November 4, 2019
I know that my Redeemer lives!
What comfort this sweet sentence gives!
He lives, he lives, who once was dead;
he lives, my ever-living head!
He lives triumphant from the grave;
he lives eternally to save;
he lives exalted, throned above;
he lives to rule his church in love.
[Evangelical Lutheran Worship #619, verses 1-2]
The assigned lectionary readings for November 10, 2019, the 22
nd Sunday after Pentecost, are as follows:
For my birthday last week, a dear friend gave me a copy of Walt Whitman's Leaves of Grass, which combines both his original (1855) and "death-bed" (1891-1892) editions. I spent most of Sunday evening buried in the book, sampling the voluminous number of poems, while at the same time trying to choose one for inclusion in today's reflection.
The choice wasn't easy. One can get lost reading Whitman's works. What made this experience all the more fascinating for me was the fact that Whitman had little formal education, dropping out of school when he was only eleven.
The poems I found most intriguing were the ones addressing death. He seemed to have a preoccupation with the subject bordering on obsession. Most of us are familiar with the well-known O Captain! My Captain!, one of four poems written in memory of Whitman's hero, Abraham Lincoln.
But it seems that with each passing year, as Whitman drew closer to his own demise, he increasingly focused on the end of his life. For example, in Queries To My Seventieth Year, he writes:
Approaching, nearing, curious,
Thou dim, uncertain, spectre - bringest thou life or death?
Strength, weakness, blindness, more paralysis and heavier?
Or placid skies and sun? Wilt stir the waters yet?
Or haply cut me short for good? Or leave me here as now,
Dull, parrot-like and old, with crack'd voice harping,
I resonate with this poem because in these past few years I have tended to reflect more profoundly on each birthday and how many more God will grant me to celebrate on this earth. So perhaps Whitman's query is not as abnormal as one would think.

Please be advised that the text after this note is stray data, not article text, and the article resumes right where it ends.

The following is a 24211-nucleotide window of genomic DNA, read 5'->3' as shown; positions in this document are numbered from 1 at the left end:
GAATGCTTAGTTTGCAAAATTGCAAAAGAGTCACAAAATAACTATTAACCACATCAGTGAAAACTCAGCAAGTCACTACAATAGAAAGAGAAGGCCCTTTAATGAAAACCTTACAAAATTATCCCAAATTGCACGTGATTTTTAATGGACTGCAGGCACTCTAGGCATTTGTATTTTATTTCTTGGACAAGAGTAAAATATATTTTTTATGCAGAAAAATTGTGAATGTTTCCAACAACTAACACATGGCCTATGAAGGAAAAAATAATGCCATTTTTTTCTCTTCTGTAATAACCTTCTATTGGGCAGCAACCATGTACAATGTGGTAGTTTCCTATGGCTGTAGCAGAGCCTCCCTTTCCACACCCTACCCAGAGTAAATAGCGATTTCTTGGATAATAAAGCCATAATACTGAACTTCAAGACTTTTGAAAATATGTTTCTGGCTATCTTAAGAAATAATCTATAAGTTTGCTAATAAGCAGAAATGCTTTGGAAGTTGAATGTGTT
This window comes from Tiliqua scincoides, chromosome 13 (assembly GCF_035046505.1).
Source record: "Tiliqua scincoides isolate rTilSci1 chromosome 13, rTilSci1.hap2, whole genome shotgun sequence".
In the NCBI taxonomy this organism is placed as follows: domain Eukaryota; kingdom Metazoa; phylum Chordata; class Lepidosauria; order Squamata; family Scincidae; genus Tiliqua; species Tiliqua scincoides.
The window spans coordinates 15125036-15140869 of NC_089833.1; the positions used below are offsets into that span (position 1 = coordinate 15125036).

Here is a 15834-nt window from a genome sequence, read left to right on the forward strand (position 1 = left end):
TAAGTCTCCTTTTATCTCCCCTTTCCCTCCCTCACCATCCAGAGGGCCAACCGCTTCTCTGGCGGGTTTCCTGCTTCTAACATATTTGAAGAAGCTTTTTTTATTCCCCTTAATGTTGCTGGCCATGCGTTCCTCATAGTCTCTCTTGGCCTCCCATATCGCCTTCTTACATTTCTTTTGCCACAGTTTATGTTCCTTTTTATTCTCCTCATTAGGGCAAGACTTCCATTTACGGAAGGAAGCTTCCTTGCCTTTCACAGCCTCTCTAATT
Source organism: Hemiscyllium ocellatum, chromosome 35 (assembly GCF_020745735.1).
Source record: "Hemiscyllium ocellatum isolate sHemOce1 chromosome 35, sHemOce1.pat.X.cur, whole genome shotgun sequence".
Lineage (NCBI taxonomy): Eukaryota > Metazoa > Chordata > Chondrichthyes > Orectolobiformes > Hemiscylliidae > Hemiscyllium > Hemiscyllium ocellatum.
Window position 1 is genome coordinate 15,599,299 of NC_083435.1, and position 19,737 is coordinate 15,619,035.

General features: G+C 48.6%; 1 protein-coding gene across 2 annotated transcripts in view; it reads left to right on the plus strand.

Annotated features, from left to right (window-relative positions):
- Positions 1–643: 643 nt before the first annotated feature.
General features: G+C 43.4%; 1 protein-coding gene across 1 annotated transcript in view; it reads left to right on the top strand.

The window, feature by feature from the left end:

All of us, I believe, are curious about what becomes of us when we die. As mortal human beings, death awaits each and every one of us. But the majority of us are afraid to talk about it, fearing that if we do, it will happen sooner than later.
I may have mentioned previously in this column that each year on my birthday, I read Psalm 90 for my daily devotion. I am always mesmerized by verses 10 & 12:
The span of our life is seventy years, perhaps in strength even eighty;
yet the sum of them is but labor and sorrow, for they pass away quickly and we are gone.
So teach us to number our days
that we may apply our hearts to wisdom.
Though Psalm 90 is not included in this cycle of lectionary readings, it is one that is heard toward the end of the liturgical year in years A and B. So it could very well stand alongside this year's other readings, because in all three lectionary years, the November readings focus on the end of life. However, as pessimistic as the readings may seem, there are notes of joy and promise in all of them.
In the Old Testament reading for this 22nd Sunday after Pentecost Job declares boldly and with confidence, "I know that my Redeemer lives."
Paul, in his letter to the faithful at Thessalonica, writes that, "God chose you as the first fruits for salvation."
And Jesus, in the Gospel according to Luke, argues that God is not the God of the dead, but of the living; for to him all of [us] are alive."
As people of faith, we believe that death does not have the final word. There is something beyond this life. Our purpose is more than our years here on earth.
There are lots of things we don't know about life after death and how the resurrection will happen and when it will happen. But we do know that it will happen and who is at the center of the resurrection.
Martin Luther put it this way, "Our Lord has written the promise of resurrection, not in books, but in every leaf in springtime."
As we wait on this side of death, we wait with the knowledge that we too are mortal human beings and one day we will encounter our own death.
But we don't wait with sorrow or with a sense of emptiness, but rather with joy, with the assurance and the hope in the power of the resurrection that awaits us who believe in Christ Jesus as Lord and Savior.
Tuesday of this week I will be meeting and worshipping with the rostered ministers of the Eastern Conference at Zion Lutheran Church in Youngstown.
Sunday, I will be with the people of God at Holy Trinity Lutheran Church in North Canton.
This week and always, may you shout with joy to the Lord, may you lift up your voice, rejoice, and sing. [Psalm 98:4]
+Bishop Abraham Allende